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Self-care tips to make sure you get the most out of the Christmas period

Christmas can be extremely stressful, I have spoken to clients this week who are worried about presents, food, family relationships, time and much more.

There is always just so much to do right? All for ONE DAY!!!

So, here are my top self-care tips to make sure you actually enjoy the whole festive period.


Give perfectionism the brush off

A lot of the things people stress about aren’t as important as they think they are. Finding the perfect present for some distant cousin you see once a year is not worth the stress it causes.

Ask yourself questions like “What do I know they like?” and “What do I know they will use?” if you can get something that they like or will use then you are on to a winner. If you can’t answer those questions then be OK with getting them something nice and generic.

Giving can actually make us happy when we approach it in the right way so be realistic with how personal each gift can be and enjoy finding nice, funny or useful things to buy or make for people.

Perfectionism is a common cognitive distortion that people with anxiety often struggle with, have a read of my blog on practicing negative thoughts to see if you struggle with any other cognitive distortions.


Don’t equate gifts with love

Similar to the perfectionism tip, try not to see the presents you buy people as an expression of your love for them. Particularly in couples there can often be the temptation to spend huge amounts as a show of love. Something small and meaningful can actually show more love than lavish displays of gifts.

On the flip side, if you feel that you haven’t received enough from someone you care about consider all the great things they bring to your life the rest of the year before getting upset.

Same with kids, I don’t remember ANY of the presents I received when I was 10. What I do remember are the amazing lunches my mum used to make and watching daft films with my dad (we called them tootsie wootsie films, no idea why).

Consider how you can make Christmas a great experience and fun rather than overcompensating with gifts.


Only spend what you want to spend

This might seem like an odd self-care tip but overspending can have negative effects on your life long after Christmas is over. Whether it’s paying off a credit card or loan or slowly dragging yourself out of an overdraft, make sure you have enough money for yourself for the rest of January.

Not all self-care is bubble baths, sometimes something as simple as budgeting can be a huge positive step for yourself.

Consider also gifts you can give that don’t cost much but mean a lot such as visiting an elderly relative or offering to do the dreaded washing up after Christmas lunch.


Make time for yourself

Christmas gets so busy and it’s a great reason for families to get together but make sure you get some you time when you need it. This is where the bubble bath can come in or if you practice meditation then make sure you carry on doing it.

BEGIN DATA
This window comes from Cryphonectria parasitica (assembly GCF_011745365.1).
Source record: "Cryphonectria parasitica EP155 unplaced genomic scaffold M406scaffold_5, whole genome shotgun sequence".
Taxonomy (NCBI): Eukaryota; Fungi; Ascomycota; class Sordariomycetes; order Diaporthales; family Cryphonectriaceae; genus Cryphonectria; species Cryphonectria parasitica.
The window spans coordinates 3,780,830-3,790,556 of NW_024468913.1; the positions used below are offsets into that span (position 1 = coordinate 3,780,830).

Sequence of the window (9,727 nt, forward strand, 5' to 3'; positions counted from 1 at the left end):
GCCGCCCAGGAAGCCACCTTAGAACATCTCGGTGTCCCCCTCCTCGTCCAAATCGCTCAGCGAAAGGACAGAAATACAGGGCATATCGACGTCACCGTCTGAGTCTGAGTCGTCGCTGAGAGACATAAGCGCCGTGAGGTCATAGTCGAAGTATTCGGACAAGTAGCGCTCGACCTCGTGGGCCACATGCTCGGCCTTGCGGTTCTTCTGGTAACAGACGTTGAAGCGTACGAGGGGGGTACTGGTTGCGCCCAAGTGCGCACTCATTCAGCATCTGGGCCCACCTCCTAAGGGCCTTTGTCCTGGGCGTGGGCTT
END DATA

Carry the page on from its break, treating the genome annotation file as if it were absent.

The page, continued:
If you aren’t into meditation then that’s fine, get yourself a good book or your favourite Christmas movie and make sure you get some down time and peace and quiet. Particularly if you are an introverted type person, getting some time and space to yourself is a key part of keeping yourself in good mental health over this busy time.


Say “no” if you have to

Christmas can often be stressful if you end up being the one who shoulders a lot of the responsibility. Make sure you say no when you know that something is going to be too much for you. It is never one person’s job to provide Christmas for everyone.

Make sure you tell other people how they can help with the load, if people are coming to lunch then ask them to bring dishes with them that you then don’t have to prepare or buy. If cooking is really not their thing (an excuse that often gets used) then they can bring condiments or a cheese board that requires no cooking at all.

A warning however, if you let people help you then leave them to get on with their thing. Try not to force perfectionism on someone else by forcing them to do it a certain way.


Go outdoors

It can seem like it is much better to stay inside over the dull wet UK Christmas BUT it is actually still really important to go outdoors.

Even if it is just for a short walk you will find that it boosts your mood and really helps you appreciate the cosy nights in. It is also probably a good idea to burn off some of the extra calories that we all eat around this time.

Other things you can do to get outside and Christmassy is take a walk around your local area and have a look at the Christmas lights that people have put up around their houses.

Get in touch

If you need some extra support this Christmas then have a look at how Anxiety 2 Confidence can help you. You can take a look at our range of courses here or you can download a free workbook and see what negative thoughts are affecting you here

I hope you have a lovely Christmas!!


Discover which common negative thinking patterns you have.

The way we think has a huge impact on our mental health. If you are looking to overcome your anxiety or just improve your mental health then first you need to know what thoughts are making things worse.

This download gives you a list of the most common ways we think negatively. All you need to do is see which ones you do most.

Also, keep an eye on your emails! I will be sending you a really useful video that goes with this exercise.